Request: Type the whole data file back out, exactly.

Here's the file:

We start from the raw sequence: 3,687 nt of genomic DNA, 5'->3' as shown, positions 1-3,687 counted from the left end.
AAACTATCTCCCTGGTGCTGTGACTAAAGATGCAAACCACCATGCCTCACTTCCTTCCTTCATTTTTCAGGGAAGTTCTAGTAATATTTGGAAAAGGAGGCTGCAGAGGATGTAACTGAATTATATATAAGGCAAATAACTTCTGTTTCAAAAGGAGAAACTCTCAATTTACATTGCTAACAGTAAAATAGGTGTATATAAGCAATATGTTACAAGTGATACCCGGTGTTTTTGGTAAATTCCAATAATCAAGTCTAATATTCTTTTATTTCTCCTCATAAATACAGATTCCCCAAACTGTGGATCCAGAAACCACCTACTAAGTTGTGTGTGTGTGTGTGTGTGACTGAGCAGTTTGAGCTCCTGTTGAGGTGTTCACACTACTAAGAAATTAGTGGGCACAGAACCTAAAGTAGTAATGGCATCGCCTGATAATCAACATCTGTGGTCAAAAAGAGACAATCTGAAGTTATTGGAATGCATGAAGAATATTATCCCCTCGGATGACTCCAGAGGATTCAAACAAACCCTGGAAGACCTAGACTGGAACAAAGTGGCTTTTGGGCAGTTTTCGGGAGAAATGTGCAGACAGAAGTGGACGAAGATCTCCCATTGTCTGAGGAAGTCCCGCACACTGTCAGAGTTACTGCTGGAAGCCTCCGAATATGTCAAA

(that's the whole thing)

We start from the raw sequence: 3,687 nt of genomic DNA, 5'->3' as shown, positions 1-3,687 counted from the left end.
AAACTATCTCCCTGGTGCTGTGACTAAAGATGCAAACCACCATGCCTCACTTCCTTCCTTCATTTTTCAGGGAAGTTCTAGTAATATTTGGAAAAGGAGGCTGCAGAGGATGTAACTGAATTATATATAAGGCAAATAACTTCTGTTTCAAAAGGAGAAACTCTCAATTTACATTGCTAACAGTAAAATAGGTGTATATAAGCAATATGTTACAAGTGATACCCGGTGTTTTTGGTAAATTCCAATAATCAAGTCTAATATTCTTTTATTTCTCCTCATAAATACAGATTCCCCAAACTGTGGATCCAGAAACCACCTACTAAGTTGTGTGTGTGTGTGTGTGTGACTGAGCAGTTTGAGCTCCTGTTGAGGTGTTCACACTACTAAGAAATTAGTGGGCACAGAACCTAAAGTAGTAATGGCATCGCCTGATAATCAACATCTGTGGTCAAAAAGAGACAATCTGAAGTTATTGGAATGCATGAAGAATATTATCCCCTCGGATGACTCCAGAGGATTCAAACAAACCCTGGAAGACCTAGACTGGAACAAAGTGGCTTTTGGGCAGTTTTCGGGAGAAATGTGCAGACAGAAGTGGACGAAGATCTCCCATTGTCTGAGGAAGTCCCGCACACTGTCAGAGTTACTGCTGGAAGCCTCCGAATATGTCAAA